A solventless organopolysiloxane according to the invention was produced generally by the procedure described in Example 1, above, from 103 g. MTS, 110 g. DMDES, 545 g. PTS, 121 g. distilled water and two drops (approximately 0.1 ml.) 1N hydrochloric acid; the maximum pot temperature reached during the final distillation, hereinafter called the "Precure Temperature", was 160°. The procedure produced 440 g. solventless resin and 520 ml. distillate. The solventless resin had a viscosity, measured at 25° using a Brookfield viscometer equipped with a No. 3 spindle rotated at thirty revolutions per minute, of 3480 cps., and an average molecular weight of 890. By analysis, it was determined that the solventless polysiloxane had an ETOH content (the sum of free ethanol and ethoxyl groups) of 13 percent, an H2 O content (the sum of water and silanol OH groups) of 2.9 percent, an ethanol content of 4.1 percent and a water content by liquid chomatography less than 1 percent; by difference, the ethoxyl content (13 minus 4.1) was 8.9 percent.
A solventless organopolysiloxane resin according to the invention was produced generally by the procedure described in Example 1, above, from 411 g. MTS, 110 g. DMDES, 136 g. PTS, 122 g. distilled water and one drop (approximately 0.05 ml.) 1N hydrochloric acid. The Precure Temperature was 140° C.; the resin yield was 320 g.; the total distillate collected during production of the resin amounted to 570 ml. The resin was found to have a viscosity, measured at 25° with a Brookfield viscometer equipped with a No. 3 spindle driven at 30 revolutions per minute, of 3920 cps. and a molecular weight of 2230. The resin was found, by analysis, to have a water content by liquid chromatography less than 1 percent, an ETOH content (the sum of free, ethanol and ethoxyl groups) of 12 percent an ethanol content of 2.7 percent, and an H2 O content, (the sum of free water and silanol OH groups) of 3.0 percent and an ethoxyl content, by difference (12 minus 2.7), of 9.3 percent.
A solventless organopolysiloxane according to the invention was produced generally by the procedure described in Example 1, above, from 102.8 g. MTS, 441 g. DMDES, 136.3 g. PTS, 139.2 g. distilled water and two drops (approximately 0.1 ml.) 1N hydrochloric acid; the Precure Temperature was 140°. The procedure produced 336.7 g. solventless resin and 580 ml. distillate. The solventless resin had a viscosity, measured at 25° using a Brookfield viscometer equipped with a No. 3 spindle rotated at thirty revolutions per minute, of 30 cps., and an average molecular weight of 920. By analysis, it was determined that the solventless polysiloxane had a ETOH content (the sum of free ethanol and ethoxy groups) of 7.9 percent, an H2 O content (the sum of water and silanol OH groups) of 3.0 percent, an ethanol content of 2.8 percent; by difference, the ethoxyl content (7.9 minus 2.8) was 5.1 percent. No free water was detected by liquid chromotography.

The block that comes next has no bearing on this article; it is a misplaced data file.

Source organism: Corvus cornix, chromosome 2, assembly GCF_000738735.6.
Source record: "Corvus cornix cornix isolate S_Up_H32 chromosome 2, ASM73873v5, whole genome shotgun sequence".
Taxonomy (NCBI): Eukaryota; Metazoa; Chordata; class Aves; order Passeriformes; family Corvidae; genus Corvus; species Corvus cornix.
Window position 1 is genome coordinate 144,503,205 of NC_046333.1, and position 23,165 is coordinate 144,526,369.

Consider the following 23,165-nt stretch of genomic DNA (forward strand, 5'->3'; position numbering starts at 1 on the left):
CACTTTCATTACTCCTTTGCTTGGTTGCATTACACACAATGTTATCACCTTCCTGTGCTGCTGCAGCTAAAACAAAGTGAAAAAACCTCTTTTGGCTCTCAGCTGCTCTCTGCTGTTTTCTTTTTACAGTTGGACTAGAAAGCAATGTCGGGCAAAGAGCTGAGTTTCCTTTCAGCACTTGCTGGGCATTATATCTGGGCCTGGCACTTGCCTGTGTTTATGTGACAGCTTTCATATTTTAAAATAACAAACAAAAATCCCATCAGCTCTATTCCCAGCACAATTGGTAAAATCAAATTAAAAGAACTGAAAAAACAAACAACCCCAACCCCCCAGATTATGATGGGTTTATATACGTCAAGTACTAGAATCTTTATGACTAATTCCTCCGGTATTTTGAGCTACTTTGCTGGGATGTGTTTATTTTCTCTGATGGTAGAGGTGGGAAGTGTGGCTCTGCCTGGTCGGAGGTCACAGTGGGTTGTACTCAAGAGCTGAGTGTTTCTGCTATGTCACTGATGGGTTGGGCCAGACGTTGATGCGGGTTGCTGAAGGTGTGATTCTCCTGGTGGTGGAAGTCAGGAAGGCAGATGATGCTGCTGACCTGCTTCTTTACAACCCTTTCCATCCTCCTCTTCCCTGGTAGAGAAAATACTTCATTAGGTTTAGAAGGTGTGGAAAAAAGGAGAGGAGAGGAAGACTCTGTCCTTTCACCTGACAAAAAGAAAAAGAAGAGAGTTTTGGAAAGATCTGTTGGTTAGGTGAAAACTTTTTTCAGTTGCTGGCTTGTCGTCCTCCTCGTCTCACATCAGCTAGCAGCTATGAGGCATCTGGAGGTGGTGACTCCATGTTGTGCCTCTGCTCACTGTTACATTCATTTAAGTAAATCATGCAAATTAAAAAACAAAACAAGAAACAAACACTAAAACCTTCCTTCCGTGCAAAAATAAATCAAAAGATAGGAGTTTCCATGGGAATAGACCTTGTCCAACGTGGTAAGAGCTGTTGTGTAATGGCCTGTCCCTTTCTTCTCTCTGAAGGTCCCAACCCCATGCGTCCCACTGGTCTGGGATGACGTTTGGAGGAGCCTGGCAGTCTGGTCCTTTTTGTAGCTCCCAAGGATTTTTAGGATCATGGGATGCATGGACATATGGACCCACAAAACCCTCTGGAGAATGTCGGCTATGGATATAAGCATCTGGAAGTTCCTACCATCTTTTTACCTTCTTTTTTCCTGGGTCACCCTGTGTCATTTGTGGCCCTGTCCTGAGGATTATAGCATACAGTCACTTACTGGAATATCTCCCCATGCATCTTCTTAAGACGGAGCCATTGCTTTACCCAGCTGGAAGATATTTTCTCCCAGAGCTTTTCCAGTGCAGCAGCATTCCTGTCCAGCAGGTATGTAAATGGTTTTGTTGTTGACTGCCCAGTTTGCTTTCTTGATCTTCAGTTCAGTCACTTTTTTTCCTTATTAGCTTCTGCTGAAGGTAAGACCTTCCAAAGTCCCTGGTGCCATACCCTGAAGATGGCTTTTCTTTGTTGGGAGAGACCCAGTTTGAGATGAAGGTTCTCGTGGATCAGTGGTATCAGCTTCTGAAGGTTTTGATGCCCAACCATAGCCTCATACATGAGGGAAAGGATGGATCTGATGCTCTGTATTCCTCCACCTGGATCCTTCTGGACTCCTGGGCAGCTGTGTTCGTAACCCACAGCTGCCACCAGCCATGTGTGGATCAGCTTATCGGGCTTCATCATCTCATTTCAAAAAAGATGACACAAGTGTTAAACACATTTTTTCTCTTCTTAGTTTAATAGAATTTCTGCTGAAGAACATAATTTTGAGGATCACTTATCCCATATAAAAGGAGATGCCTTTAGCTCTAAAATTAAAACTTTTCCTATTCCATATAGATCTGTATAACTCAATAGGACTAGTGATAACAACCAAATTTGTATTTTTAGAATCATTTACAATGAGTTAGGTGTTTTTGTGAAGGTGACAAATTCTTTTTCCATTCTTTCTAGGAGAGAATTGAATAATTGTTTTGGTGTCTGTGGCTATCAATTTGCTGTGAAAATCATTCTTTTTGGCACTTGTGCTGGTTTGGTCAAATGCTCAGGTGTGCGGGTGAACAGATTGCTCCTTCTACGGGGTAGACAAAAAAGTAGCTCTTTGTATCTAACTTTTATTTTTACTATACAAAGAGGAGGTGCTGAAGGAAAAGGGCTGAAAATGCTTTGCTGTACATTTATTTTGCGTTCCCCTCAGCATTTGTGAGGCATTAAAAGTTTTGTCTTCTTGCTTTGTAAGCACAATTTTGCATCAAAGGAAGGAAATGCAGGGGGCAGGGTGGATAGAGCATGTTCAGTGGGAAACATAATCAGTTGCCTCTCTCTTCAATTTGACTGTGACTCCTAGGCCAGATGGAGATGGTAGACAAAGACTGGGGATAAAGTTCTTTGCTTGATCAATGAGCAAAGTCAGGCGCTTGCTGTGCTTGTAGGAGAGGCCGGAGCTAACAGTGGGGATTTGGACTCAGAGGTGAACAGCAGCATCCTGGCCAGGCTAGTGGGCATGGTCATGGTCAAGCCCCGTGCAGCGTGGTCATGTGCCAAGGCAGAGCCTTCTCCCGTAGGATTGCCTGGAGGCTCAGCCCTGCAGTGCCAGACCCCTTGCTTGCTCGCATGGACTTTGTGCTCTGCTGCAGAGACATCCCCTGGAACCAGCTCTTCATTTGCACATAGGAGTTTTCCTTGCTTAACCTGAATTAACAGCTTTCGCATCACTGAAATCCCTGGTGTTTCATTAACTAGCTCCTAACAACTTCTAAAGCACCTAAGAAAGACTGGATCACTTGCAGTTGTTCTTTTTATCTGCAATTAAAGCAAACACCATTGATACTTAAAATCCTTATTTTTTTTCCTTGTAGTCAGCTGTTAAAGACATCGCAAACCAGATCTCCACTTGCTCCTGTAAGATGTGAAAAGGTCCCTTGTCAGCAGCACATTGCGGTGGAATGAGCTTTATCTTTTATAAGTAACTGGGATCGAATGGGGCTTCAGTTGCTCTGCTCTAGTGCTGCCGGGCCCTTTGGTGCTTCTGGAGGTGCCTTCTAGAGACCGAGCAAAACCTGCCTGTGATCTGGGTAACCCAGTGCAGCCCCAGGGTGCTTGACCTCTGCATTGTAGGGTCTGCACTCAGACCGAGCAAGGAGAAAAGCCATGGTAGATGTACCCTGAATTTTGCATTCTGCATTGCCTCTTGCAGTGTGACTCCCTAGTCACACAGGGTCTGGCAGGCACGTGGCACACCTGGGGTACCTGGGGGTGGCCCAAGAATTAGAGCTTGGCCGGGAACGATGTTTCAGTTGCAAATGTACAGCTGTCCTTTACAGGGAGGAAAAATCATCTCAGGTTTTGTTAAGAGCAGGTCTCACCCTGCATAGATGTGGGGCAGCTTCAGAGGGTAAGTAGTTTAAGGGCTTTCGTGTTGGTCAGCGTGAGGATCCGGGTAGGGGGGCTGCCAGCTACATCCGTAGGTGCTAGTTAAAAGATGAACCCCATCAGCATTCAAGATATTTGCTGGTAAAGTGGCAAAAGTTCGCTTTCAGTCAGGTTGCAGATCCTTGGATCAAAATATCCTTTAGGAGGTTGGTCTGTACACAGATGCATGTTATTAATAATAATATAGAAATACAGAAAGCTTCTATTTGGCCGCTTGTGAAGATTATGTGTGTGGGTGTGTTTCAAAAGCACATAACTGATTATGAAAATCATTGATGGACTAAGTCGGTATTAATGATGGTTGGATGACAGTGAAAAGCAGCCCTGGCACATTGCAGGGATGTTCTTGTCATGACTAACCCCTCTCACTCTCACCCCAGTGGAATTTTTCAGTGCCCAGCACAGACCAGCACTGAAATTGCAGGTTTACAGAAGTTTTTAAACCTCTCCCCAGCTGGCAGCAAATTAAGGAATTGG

In order to demonstrate the relationship between the amount of water used and the properties of an organopolysiloxane resin produced according to the instant invention, other factors being kept constant, several such resins were produced from a charge made up of 113 g. MTS, 121.3 g. DMDES, 150 g. PTS, an amount of distilled water ranging from 55.8 g. to 102.4 g. and two drops (approximately 0.1 ml.) 1N hydrochloric acid. In all cases, the precure temperature was 150°. Table I, below, gives the amount of water used in each instance and the following properties of the resins which were produced: Brookfield viscosity, measured at 25°, 60 rpm., using a No. 3 spindle, unless otherwise indicated; the average molecular weight; the water content by liquid chromatography; the ETOH content (the sum of free ethanol and ethoxyl groups); H2 O content (the sum of water and of silanol OH groups); the ethanol content; the ethoxyl content (ETOH content minus ethanol content); and the silanol OH content (percent H2 O plus silanol OH groups minus percent H2 O by liquid chromatography.
TABLE I__________________________________________________________________________EXAMPLE 5 6 7 8 9 10__________________________________________________________________________Distilled water 55.8 g. 65.2 g. 74.5 g. 84.0 g. 93.6 g. 102.4g.Viscosity (cps.) 160 450 560 1900 4300 9600Average Molecular Weight 1418 1850 2251 2406 3715 6441Water content, Percent, <0.2 <0.2 <1 <1 <1 <1by liquid chromatographyETOH content 6.12 4.96 6.38 4.43 3.25 3.12H2 O content, Percent 1.3 2.2 3.8 4.0 5.4 4.6Percent Ethanol 2.33 1.88 2.76 2.42 1.63 1.23Ethoxy Content, Percent 3.79 3.08 3.62 2.01 1.62 1.89Silanol OH content, 0.8 2.0 2.8 3.0 4.4 3.6Percent__________________________________________________________________________